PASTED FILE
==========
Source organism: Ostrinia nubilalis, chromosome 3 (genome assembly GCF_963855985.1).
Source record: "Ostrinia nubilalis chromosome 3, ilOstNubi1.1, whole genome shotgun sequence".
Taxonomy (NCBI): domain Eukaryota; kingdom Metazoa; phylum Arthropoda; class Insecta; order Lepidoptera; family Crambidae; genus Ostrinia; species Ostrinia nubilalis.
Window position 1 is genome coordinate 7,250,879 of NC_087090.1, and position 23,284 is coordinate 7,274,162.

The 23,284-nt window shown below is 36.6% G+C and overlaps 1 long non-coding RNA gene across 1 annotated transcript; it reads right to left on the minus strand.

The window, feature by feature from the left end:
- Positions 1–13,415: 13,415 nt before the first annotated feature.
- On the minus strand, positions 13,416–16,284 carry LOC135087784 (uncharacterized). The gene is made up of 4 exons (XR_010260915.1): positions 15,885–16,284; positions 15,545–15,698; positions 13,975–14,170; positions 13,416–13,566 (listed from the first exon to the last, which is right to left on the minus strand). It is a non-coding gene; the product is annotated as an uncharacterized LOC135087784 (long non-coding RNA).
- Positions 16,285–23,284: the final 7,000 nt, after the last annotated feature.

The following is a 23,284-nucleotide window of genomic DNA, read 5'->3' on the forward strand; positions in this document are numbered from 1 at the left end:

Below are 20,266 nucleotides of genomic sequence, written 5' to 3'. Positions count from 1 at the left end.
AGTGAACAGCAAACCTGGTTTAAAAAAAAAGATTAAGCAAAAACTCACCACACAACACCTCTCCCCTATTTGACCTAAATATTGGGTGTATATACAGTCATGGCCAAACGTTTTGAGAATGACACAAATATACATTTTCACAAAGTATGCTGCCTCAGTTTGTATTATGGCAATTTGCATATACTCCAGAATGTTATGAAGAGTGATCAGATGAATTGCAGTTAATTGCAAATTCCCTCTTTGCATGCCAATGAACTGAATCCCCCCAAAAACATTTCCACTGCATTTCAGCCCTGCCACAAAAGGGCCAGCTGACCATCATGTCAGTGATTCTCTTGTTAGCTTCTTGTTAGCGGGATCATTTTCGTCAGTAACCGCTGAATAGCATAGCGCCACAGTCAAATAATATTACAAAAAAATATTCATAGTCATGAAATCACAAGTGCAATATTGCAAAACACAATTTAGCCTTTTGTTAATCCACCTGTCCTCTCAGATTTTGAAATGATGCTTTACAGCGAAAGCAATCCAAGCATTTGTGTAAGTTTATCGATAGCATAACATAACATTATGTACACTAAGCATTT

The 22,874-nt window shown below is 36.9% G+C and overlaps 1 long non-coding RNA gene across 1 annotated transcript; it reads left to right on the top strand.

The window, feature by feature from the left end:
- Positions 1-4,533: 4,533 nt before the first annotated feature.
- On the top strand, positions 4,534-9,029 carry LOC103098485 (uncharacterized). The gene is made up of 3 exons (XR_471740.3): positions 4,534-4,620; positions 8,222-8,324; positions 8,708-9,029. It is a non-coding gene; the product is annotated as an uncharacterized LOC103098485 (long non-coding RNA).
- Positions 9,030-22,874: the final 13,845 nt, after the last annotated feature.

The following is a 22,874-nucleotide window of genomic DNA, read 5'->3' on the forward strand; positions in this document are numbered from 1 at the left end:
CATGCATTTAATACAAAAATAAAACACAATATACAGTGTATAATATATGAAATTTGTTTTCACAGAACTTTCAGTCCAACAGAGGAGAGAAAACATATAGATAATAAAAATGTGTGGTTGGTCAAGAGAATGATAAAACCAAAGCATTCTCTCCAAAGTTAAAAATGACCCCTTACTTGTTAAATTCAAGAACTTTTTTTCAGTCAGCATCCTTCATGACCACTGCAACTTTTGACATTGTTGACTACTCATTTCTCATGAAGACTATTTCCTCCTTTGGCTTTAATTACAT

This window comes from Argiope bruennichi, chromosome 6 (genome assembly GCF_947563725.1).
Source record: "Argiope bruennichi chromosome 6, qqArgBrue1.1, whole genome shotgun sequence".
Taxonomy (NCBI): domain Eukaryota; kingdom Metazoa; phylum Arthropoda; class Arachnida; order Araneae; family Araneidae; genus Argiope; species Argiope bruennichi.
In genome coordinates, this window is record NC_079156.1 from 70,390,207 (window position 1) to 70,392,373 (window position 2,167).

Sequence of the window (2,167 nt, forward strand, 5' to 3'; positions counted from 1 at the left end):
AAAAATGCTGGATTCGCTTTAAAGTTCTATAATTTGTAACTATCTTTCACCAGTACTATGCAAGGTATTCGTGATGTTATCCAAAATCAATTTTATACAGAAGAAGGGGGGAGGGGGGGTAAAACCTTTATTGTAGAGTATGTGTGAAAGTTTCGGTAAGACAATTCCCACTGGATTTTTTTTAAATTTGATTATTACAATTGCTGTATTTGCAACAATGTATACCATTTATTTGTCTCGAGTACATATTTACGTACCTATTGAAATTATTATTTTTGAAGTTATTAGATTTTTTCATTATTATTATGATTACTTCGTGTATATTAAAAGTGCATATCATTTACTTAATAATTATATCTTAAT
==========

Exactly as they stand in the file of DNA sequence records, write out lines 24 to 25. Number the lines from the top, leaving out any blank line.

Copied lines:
Sequence of the window (2,167 nt, forward strand, 5' to 3'; positions counted from 1 at the left end):
AAAAATGCTGGATTCGCTTTAAAGTTCTATAATTTGTAACTATCTTTCACCAGTACTATGCAAGGTATTCGTGATGTTATCCAAAATCAATTTTATACAGAAGAAGGGGGGAGGGGGGGTAAAACCTTTATTGTAGAGTATGTGTGAAAGTTTCGGTAAGACAATTCCCACTGGATTTTTTTTAAATTTGATTATTACAATTGCTGTATTTGCAACAATGTATACCATTTATTTGTCTCGAGTACATATTTACGTACCTATTGAAATTATTATTTTTGAAGTTATTAGATTTTTTCATTATTATTATGATTACTTCGTGTATATTAAAAGTGCATATCATTTACTTAATAATTATATCTTAAT